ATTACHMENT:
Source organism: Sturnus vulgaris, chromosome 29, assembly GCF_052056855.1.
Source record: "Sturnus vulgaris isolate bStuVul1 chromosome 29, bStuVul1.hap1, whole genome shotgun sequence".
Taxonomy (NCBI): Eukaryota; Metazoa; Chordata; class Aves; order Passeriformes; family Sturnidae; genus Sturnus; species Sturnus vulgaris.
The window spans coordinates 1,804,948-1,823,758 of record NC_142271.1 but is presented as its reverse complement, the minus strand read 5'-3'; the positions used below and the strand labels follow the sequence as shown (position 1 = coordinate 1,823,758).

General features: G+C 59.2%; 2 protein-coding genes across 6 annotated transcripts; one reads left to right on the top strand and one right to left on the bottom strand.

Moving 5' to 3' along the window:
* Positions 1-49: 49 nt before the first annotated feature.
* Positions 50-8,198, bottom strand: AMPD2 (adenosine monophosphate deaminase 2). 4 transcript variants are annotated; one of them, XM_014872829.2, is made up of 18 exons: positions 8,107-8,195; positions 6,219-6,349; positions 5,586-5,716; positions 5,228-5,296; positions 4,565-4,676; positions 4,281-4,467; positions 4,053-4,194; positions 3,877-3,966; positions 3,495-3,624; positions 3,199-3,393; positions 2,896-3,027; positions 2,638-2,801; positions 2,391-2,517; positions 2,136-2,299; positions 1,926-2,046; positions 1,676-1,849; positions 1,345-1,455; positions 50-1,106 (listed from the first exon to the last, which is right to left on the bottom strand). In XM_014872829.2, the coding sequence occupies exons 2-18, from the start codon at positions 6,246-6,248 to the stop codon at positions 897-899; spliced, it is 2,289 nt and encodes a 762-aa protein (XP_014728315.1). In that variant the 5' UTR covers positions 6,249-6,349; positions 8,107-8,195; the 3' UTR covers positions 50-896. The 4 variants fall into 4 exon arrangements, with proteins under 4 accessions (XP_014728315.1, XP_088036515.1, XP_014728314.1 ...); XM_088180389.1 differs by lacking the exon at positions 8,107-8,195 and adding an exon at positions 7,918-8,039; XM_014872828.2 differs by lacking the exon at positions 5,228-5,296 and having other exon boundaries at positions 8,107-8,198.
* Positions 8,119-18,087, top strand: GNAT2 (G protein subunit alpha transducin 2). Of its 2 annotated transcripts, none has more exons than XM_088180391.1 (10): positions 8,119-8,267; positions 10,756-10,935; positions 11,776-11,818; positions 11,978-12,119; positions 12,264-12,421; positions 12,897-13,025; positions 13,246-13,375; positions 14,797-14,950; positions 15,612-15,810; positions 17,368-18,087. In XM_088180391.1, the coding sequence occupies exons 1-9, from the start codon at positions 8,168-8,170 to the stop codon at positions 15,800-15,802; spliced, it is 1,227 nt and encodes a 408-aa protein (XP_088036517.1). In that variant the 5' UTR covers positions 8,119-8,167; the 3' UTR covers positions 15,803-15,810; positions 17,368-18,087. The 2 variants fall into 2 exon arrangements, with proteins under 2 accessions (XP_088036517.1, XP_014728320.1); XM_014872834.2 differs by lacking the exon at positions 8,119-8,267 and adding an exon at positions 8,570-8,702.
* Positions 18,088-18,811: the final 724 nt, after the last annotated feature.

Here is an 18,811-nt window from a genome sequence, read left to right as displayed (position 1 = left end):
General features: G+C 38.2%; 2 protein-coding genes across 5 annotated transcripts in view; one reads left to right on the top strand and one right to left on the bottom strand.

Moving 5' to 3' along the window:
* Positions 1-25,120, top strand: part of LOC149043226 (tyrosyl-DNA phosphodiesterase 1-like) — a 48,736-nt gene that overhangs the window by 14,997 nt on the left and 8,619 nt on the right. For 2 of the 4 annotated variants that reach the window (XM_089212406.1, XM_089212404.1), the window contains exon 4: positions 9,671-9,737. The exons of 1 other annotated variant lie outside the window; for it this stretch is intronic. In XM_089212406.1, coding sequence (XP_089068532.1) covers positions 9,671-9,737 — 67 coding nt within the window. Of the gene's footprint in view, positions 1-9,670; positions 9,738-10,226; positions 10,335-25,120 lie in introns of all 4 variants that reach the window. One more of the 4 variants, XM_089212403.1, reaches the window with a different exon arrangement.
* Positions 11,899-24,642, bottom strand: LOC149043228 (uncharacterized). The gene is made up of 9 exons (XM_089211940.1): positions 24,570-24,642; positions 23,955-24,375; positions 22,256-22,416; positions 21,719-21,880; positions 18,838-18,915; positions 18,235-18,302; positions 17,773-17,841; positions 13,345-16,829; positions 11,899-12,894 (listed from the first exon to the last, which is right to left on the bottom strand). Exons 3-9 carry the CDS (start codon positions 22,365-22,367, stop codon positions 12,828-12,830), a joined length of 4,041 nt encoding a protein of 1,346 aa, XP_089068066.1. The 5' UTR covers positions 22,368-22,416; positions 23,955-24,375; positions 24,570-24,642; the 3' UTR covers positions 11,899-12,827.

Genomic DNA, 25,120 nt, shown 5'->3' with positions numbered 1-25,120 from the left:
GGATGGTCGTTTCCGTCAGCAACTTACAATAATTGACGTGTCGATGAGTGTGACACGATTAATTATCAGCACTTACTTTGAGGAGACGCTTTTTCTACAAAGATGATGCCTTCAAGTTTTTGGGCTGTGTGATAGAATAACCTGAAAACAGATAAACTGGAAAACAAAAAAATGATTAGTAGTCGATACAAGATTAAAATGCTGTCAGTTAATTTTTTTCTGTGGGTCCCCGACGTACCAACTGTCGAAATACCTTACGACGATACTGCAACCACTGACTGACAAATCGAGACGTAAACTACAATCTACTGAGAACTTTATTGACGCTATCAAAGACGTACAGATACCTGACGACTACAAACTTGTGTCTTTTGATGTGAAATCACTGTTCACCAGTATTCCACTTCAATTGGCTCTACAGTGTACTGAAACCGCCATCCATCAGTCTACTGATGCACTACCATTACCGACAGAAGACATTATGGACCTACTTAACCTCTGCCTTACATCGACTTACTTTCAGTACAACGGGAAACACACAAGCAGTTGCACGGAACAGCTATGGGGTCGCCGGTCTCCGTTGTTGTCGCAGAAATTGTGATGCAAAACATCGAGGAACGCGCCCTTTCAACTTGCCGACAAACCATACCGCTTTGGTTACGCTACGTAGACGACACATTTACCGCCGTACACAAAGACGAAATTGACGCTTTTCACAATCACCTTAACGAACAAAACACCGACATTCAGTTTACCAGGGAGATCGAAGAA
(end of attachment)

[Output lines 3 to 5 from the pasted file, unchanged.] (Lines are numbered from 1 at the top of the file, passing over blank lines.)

Taxonomy (NCBI): Eukaryota; Metazoa; Chordata; class Aves; order Passeriformes; family Sturnidae; genus Sturnus; species Sturnus vulgaris.
The window spans coordinates 1,804,948-1,823,758 of record NC_142271.1 but is presented as its reverse complement, the minus strand read 5'-3'; the positions used below and the strand labels follow the sequence as shown (position 1 = coordinate 1,823,758).

General features: G+C 59.2%; 2 protein-coding genes across 6 annotated transcripts; one reads left to right on the top strand and one right to left on the bottom strand.